15 Manastir Weaving Color Schemes Generally fields in Manastir kilims are yellow, red, or blue Manastir kilims made in Balkans use woad rather than indigo. The actual dye chemical indigotin is the same Greens are woad blue overdyed onto yellow Many shades of red ranging from pale pinks, purple reds, to brick red. Possible use of beet root, rose root, cherry skins Yellows are mustard through wheat Yellow not used in weaving by Slavic Bulgarians Light sensitivity and color fastness vary considerably Wefts are white wool, or cotton and warps are white and brown wool and cotton (or a mix) – cotton generally indicates later production Goat hair Warps? Sometimes in Sarkoy pieces from West Bulgaria Generally fields in Manastir kilims are yellow, red, or blue Manastir kilims made in Balkans use woad rather than indigo. The actual dye chemical indigotin is the same Greens are woad blue overdyed onto yellow Many shades of red ranging from pale pinks, purple reds, to brick red. Possible use of beet root, rose root, cherry skins Yellows are mustard through wheat Yellow not used in weaving by Slavic Bulgarians Light sensitivity and color fastness vary considerably Wefts are white wool, or cotton and warps are white and brown wool and cotton (or a mix) – cotton generally indicates later production Goat hair Warps? Sometimes in Sarkoy pieces from West Bulgaria 15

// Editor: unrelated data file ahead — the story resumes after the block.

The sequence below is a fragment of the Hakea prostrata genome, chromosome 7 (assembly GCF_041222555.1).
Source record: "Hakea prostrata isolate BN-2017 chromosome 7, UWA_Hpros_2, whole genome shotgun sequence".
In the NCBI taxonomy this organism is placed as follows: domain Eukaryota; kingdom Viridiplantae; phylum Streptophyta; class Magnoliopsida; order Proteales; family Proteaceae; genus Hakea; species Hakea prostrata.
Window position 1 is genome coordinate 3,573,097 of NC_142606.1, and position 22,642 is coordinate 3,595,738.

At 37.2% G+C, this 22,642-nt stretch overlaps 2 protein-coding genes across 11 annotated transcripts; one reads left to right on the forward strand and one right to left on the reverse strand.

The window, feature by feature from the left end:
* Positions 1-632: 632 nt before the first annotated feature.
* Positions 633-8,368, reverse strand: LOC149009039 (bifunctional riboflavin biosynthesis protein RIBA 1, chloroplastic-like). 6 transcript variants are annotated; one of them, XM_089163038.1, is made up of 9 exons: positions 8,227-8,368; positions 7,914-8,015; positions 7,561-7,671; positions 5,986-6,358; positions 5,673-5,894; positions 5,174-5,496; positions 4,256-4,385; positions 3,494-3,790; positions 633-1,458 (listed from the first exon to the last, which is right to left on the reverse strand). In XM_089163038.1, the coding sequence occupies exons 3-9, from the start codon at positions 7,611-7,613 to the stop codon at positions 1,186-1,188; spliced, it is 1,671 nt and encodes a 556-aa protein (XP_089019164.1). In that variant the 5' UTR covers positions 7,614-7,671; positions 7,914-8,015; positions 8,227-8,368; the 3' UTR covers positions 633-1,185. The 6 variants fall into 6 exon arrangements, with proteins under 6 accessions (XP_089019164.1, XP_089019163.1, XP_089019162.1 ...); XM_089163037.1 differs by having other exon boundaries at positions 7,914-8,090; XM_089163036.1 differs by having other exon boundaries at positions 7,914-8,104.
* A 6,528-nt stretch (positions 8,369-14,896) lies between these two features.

16 Mosques in the Manastir Heartland 16 Ali Pasha Mosque in Razgrad Tombul Mosque in Shumen In Razgrad small Manastir prayer kilims were observed in use in the Womens Gallery These are two of the three largest mosques in the Balkans Area is known to be populated by non-orthodox Muslims even today

17 The two slides that follow are of the images of the Bulgarian countryside in the Balkan mountains north of Pirot, Serbia and Chiprovsty, Bulgaria. This is the landscape which supported the original Yoruk and Kizlbash Turkmen during the period of Ottoman dominance (pre-1878).

18 Stari Planina 18

19 Stari Planina 19

20 The image that follows is of the town of Chiprovsty, Bulgaria, one of the main weaving towns in contemporary Bulgaria. Kilims made here are a contemporary version of the Sarkoy type.

21 Chiprovski 21

22 We hope to obtain photos of the Manastir production areas of northeast and east central Bulgaria during a Fall, 2012 research trip.

23 23 This is the end of the lecture. Now well look at the examples in the room.